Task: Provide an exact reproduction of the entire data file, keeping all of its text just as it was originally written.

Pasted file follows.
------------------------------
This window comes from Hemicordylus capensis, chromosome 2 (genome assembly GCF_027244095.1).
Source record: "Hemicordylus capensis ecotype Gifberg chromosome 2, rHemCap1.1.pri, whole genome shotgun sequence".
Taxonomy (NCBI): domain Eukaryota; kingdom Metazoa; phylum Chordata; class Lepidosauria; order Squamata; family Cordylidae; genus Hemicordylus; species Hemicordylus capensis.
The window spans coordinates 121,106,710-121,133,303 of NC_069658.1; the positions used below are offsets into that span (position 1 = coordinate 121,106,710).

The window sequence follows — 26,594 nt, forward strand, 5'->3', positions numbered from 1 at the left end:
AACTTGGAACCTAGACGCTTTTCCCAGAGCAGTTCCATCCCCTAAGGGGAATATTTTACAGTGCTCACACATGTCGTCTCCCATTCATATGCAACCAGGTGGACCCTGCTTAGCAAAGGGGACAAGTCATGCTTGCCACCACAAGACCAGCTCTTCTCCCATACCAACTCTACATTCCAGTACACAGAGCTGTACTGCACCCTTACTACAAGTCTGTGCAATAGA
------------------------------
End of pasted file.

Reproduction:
This window comes from Hemicordylus capensis, chromosome 2 (genome assembly GCF_027244095.1).
Source record: "Hemicordylus capensis ecotype Gifberg chromosome 2, rHemCap1.1.pri, whole genome shotgun sequence".
Taxonomy (NCBI): domain Eukaryota; kingdom Metazoa; phylum Chordata; class Lepidosauria; order Squamata; family Cordylidae; genus Hemicordylus; species Hemicordylus capensis.
The window spans coordinates 121,106,710-121,133,303 of NC_069658.1; the positions used below are offsets into that span (position 1 = coordinate 121,106,710).

The window sequence follows — 26,594 nt, forward strand, 5'->3', positions numbered from 1 at the left end:
AACTTGGAACCTAGACGCTTTTCCCAGAGCAGTTCCATCCCCTAAGGGGAATATTTTACAGTGCTCACACATGTCGTCTCCCATTCATATGCAACCAGGTGGACCCTGCTTAGCAAAGGGGACAAGTCATGCTTGCCACCACAAGACCAGCTCTTCTCCCATACCAACTCTACATTCCAGTACACAGAGCTGTACTGCACCCTTACTACAAGTCTGTGCAATAGA